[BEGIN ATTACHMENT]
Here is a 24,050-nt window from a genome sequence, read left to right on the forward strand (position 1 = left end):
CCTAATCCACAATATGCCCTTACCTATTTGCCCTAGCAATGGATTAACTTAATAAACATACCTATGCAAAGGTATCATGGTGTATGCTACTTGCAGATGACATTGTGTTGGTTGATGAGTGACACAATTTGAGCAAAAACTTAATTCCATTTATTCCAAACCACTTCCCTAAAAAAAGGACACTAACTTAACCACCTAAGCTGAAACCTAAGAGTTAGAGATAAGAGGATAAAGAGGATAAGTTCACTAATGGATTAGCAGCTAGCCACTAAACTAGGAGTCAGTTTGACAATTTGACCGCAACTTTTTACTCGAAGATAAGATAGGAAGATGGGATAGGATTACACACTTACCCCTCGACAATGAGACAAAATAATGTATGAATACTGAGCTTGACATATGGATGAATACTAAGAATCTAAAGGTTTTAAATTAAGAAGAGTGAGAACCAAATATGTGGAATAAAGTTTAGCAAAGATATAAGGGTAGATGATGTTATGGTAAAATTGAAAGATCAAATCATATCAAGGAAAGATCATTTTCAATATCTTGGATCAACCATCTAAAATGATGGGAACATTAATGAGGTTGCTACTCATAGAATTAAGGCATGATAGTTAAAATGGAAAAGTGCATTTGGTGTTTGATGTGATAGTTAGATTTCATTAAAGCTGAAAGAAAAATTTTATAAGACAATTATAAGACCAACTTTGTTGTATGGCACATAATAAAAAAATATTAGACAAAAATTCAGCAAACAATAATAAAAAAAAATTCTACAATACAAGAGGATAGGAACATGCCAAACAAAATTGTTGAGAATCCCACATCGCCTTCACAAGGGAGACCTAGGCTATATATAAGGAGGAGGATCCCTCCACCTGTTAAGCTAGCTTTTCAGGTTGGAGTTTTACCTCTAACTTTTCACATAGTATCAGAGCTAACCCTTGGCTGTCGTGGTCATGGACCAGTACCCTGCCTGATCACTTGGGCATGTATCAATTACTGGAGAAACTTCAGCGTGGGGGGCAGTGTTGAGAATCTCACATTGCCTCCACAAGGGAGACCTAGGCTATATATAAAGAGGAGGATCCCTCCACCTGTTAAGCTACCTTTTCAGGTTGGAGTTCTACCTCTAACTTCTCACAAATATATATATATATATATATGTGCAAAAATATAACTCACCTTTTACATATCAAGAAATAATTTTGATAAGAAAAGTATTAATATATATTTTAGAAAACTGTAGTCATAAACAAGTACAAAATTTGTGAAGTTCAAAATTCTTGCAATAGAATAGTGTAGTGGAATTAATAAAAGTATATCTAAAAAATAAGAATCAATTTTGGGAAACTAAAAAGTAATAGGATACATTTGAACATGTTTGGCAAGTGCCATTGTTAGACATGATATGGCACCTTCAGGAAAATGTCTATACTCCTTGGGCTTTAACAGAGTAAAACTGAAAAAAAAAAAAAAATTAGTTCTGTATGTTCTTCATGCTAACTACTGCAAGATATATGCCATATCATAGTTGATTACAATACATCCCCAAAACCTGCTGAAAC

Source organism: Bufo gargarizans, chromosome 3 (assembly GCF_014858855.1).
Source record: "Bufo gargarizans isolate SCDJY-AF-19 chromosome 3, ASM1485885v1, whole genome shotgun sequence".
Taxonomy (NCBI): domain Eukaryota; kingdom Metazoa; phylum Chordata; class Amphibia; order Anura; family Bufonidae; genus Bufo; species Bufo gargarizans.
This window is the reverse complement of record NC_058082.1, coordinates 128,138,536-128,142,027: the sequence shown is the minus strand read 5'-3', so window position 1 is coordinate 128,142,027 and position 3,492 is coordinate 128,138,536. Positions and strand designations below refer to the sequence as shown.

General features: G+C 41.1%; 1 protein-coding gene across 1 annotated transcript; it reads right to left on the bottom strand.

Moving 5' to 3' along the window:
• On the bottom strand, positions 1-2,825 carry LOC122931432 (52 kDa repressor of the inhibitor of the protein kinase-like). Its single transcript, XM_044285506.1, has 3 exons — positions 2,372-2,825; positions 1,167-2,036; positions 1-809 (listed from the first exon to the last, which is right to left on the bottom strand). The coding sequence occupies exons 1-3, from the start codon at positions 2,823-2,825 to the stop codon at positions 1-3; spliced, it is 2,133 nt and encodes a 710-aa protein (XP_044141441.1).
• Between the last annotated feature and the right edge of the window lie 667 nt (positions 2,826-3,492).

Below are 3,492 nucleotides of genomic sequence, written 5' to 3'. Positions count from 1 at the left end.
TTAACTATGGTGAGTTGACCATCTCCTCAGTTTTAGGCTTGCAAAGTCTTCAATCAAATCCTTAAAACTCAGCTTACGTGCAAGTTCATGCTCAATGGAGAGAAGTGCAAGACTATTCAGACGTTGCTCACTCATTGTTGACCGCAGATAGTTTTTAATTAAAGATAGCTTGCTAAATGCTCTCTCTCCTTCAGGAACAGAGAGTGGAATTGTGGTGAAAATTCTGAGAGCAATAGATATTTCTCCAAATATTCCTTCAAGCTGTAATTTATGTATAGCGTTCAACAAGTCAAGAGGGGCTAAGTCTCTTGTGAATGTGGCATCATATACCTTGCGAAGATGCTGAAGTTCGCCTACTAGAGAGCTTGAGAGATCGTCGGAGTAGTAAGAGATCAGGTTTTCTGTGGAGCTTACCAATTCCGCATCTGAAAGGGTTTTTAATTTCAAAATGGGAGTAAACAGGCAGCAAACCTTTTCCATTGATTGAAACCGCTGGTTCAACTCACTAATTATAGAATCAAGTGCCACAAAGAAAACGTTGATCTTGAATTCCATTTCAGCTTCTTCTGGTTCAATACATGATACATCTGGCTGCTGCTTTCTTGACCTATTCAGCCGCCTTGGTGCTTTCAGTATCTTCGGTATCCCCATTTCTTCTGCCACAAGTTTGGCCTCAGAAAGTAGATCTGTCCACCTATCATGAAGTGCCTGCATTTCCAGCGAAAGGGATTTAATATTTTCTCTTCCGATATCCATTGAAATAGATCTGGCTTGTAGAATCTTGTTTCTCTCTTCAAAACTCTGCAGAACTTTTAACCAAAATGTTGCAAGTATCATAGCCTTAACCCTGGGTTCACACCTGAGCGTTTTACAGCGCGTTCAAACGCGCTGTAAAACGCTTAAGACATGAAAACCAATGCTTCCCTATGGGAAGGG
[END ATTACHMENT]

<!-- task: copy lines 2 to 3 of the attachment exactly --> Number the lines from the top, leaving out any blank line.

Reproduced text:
CCTAATCCACAATATGCCCTTACCTATTTGCCCTAGCAATGGATTAACTTAATAAACATACCTATGCAAAGGTATCATGGTGTATGCTACTTGCAGATGACATTGTGTTGGTTGATGAGTGACACAATTTGAGCAAAAACTTAATTCCATTTATTCCAAACCACTTCCCTAAAAAAAGGACACTAACTTAACCACCTAAGCTGAAACCTAAGAGTTAGAGATAAGAGGATAAAGAGGATAAGTTCACTAATGGATTAGCAGCTAGCCACTAAACTAGGAGTCAGTTTGACAATTTGACCGCAACTTTTTACTCGAAGATAAGATAGGAAGATGGGATAGGATTACACACTTACCCCTCGACAATGAGACAAAATAATGTATGAATACTGAGCTTGACATATGGATGAATACTAAGAATCTAAAGGTTTTAAATTAAGAAGAGTGAGAACCAAATATGTGGAATAAAGTTTAGCAAAGATATAAGGGTAGATGATGTTATGGTAAAATTGAAAGATCAAATCATATCAAGGAAAGATCATTTTCAATATCTTGGATCAACCATCTAAAATGATGGGAACATTAATGAGGTTGCTACTCATAGAATTAAGGCATGATAGTTAAAATGGAAAAGTGCATTTGGTGTTTGATGTGATAGTTAGATTTCATTAAAGCTGAAAGAAAAATTTTATAAGACAATTATAAGACCAACTTTGTTGTATGGCACATAATAAAAAAATATTAGACAAAAATTCAGCAAACAATAATAAAAAAAAATTCTACAATACAAGAGGATAGGAACATGCCAAACAAAATTGTTGAGAATCCCACATCGCCTTCACAAGGGAGACCTAGGCTATATATAAGGAGGAGGATCCCTCCACCTGTTAAGCTAGCTTTTCAGGTTGGAGTTTTACCTCTAACTTTTCACATAGTATCAGAGCTAACCCTTGGCTGTCGTGGTCATGGACCAGTACCCTGCCTGATCACTTGGGCATGTATCAATTACTGGAGAAACTTCAGCGTGGGGGGCAGTGTTGAGAATCTCACATTGCCTCCACAAGGGAGACCTAGGCTATATATAAAGAGGAGGATCCCTCCACCTGTTAAGCTACCTTTTCAGGTTGGAGTTCTACCTCTAACTTCTCACAAATATATATATATATATATATGTGCAAAAATATAACTCACCTTTTACATATCAAGAAATAATTTTGATAAGAAAAGTATTAATATATATTTTAGAAAACTGTAGTCATAAACAAGTACAAAATTTGTGAAGTTCAAAATTCTTGCAATAGAATAGTGTAGTGGAATTAATAAAAGTATATCTAAAAAATAAGAATCAATTTTGGGAAACTAAAAAGTAATAGGATACATTTGAACATGTTTGGCAAGTGCCATTGTTAGACATGATATGGCACCTTCAGGAAAATGTCTATACTCCTTGGGCTTTAACAGAGTAAAACTGAAAAAAAAAAAAAAATTAGTTCTGTATGTTCTTCATGCTAACTACTGCAAGATATATGCCATATCATAGTTGATTACAATACATCCCCAAAACCTGCTGAAAC

Source organism: Bufo gargarizans, chromosome 3 (assembly GCF_014858855.1).